The interwar period – 1920’s and 30’s – is fascinating. Devastating, apocalyptic, hedonistic…some of the greatest literature, art, architecture, music came from this period. (The Lempicka image is a photo of an enormous poster I acquired after attending one of the best exhibits in my life – Montreal 1991 – each room exhibiting art, architecture, design from different major cities during this period). But for the health care, I think I would enjoy a visit to this time (so long as I was provided with enormous wealth).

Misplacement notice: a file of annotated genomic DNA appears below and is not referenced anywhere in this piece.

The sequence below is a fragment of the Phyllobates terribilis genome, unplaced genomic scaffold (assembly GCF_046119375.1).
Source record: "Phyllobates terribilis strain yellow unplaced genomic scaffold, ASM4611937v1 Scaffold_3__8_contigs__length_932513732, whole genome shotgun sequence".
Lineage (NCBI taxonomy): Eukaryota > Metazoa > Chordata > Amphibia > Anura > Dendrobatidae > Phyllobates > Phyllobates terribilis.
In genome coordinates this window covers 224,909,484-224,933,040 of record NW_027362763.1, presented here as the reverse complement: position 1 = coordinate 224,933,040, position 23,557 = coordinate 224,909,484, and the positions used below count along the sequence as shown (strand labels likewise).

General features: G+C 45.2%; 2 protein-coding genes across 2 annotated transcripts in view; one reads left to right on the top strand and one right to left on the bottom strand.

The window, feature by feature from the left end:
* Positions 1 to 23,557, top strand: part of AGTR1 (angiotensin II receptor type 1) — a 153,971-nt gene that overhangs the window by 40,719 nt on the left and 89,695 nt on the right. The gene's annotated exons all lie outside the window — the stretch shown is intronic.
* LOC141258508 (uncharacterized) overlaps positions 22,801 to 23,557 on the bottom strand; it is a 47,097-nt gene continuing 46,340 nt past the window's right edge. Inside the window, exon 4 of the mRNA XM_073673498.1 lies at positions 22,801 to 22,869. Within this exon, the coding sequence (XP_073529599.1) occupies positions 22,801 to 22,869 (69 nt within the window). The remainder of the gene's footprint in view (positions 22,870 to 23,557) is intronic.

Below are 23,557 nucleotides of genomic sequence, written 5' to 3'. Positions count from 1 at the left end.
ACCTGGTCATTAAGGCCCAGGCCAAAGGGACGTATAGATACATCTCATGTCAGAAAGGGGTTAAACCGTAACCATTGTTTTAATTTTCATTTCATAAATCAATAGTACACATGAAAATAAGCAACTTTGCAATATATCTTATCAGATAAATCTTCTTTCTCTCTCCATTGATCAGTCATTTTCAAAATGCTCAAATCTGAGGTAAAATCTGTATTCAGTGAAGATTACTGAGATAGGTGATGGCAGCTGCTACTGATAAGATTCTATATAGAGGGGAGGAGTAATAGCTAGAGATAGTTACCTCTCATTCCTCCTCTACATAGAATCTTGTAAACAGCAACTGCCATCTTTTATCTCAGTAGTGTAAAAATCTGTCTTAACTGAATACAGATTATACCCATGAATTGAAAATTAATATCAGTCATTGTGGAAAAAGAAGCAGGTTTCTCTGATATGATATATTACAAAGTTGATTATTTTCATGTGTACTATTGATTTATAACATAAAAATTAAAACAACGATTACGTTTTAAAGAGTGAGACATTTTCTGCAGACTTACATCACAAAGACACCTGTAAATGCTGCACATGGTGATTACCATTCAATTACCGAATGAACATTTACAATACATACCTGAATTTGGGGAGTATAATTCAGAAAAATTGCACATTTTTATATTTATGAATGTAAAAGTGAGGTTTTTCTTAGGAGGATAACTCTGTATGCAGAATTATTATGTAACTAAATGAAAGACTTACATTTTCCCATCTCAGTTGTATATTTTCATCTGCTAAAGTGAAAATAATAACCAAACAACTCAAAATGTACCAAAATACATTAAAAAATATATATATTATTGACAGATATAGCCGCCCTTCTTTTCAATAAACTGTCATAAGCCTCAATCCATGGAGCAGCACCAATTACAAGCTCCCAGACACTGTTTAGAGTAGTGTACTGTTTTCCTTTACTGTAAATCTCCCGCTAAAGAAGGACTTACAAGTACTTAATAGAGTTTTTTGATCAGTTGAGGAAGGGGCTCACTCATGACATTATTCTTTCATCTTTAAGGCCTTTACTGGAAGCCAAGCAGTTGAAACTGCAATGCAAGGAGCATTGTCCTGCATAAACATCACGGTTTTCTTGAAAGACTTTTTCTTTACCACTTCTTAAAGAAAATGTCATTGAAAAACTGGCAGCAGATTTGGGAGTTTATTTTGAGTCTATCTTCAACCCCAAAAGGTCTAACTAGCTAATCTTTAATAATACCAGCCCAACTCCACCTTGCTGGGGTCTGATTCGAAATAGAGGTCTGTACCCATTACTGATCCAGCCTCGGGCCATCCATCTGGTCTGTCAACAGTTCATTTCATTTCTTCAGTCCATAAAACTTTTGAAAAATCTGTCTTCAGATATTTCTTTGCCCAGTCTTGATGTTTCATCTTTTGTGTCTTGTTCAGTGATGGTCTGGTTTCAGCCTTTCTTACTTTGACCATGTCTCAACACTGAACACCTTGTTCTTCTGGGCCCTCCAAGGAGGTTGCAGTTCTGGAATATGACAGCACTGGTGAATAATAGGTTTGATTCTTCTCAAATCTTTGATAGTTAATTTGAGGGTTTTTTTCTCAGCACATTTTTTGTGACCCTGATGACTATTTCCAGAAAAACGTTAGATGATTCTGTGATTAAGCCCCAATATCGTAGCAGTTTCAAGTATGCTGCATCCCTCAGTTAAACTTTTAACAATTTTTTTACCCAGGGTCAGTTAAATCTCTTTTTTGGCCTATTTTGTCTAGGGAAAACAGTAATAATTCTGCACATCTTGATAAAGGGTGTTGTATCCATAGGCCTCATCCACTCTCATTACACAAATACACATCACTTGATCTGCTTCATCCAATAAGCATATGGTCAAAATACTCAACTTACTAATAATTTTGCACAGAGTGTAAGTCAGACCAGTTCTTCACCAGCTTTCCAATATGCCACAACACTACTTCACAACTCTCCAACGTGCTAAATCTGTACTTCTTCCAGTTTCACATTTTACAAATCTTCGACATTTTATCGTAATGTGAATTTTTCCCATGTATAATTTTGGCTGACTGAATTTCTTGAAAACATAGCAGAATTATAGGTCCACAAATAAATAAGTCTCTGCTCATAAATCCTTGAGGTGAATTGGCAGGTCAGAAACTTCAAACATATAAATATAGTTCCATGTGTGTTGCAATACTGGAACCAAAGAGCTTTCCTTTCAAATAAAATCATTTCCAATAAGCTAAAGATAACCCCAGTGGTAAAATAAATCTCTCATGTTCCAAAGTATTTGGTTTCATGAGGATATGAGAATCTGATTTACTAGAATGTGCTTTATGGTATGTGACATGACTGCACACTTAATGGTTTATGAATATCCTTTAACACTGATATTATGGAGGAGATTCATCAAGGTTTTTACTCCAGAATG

All the work I’ve described took place during this period, and by the time WW2 had begun, Morgan and his (now grown up) prodigies were investigating background and environmental effects that modified the eversporting phenotypes. PEV became a tool to dissect “…the developmental influences that operate in the development of the compound eye” or any other tissue susceptible to variegation (there were lots – wing margins, bristle patterns etc.) Extra heterochromatin, in the form of Y chromosomes for example, we’ve discussed. But a pronounced temperature effect was also observed – higher temperatures suppressed the mottled phenotype (more wild type, more red), lower temps enhanced (more mottled, less red). It is very interesting reading this series of papers – all found in the Carnegie Institution Yearbooks for this period, beautifully digitized here. Herein, the hypothesis that mottled tissue portions showing the mutant phenotype represent somatic loss of the relevant genes during development was addressed (not the case). So, too, the stoichiometric balance of heterochromatic vs euchromatic factors. Jack Schultz (no relation) undertook a screen for “modifiers of the grade of variegation” reasoning that there might be so-called “interstitial” heterochromatin – pockets of heterochromatin interspersed in the euchromatic arms of the chromosomes, deletion of which would modify variegation as loss and gain of Y chromosomes did. He was right about the interstitial heterochromatin (now called intercalary heterochromatin PMID: 11862456) but more than likely his secondary mutations (14 suppressors and 58 enhancers) that modified PEV were hits in genes we now know encode proteins important in establishing and maintaining heterochromatin. Of especial interest is Schultz’s analysis of the light gene – a mutation that yields a pale brownish red colored eye (as opposed to the normal bright brick red color – we fly pushers can distinguish considerably more than fifty shades of red). This gene is located in heterochromatin, and Schultz observed that it appeared to behave in the opposite way when compared with a euchromatic gene like the wild type red eye-color gene. Schultz discovered a weird phenomenon we still have not adequately explained today, which is that those few unfortunate genes stuck in heterochromatin seem to have adapted to the compressed, transcriptionally repressive environment, indeed they NEED it to function properly, and so what might suppress variegation in euchromatin enhances variegation in heterochromatin, and v.v. (I am reliving prenatal traumas here because this is what I studied for my Ph.D. Here is a classic review: PMID:8825487) There are many tantalizing findings in these Carnegie Institution papers: in addition to environmental effects on PEV and weirdo heterochromatic genes, the authors pondered parent-of-origin effects on PEV (today we may ask: PEV somehow connected to imprinting? PMID: 10101173 – and try this blog for an interesting overview the genetics of imprinting) the nucleic acid vs. protein nature of chromosomes (is heterochromatin maybe connected to RNA? NOT so far from the truth as we shall see) and so on.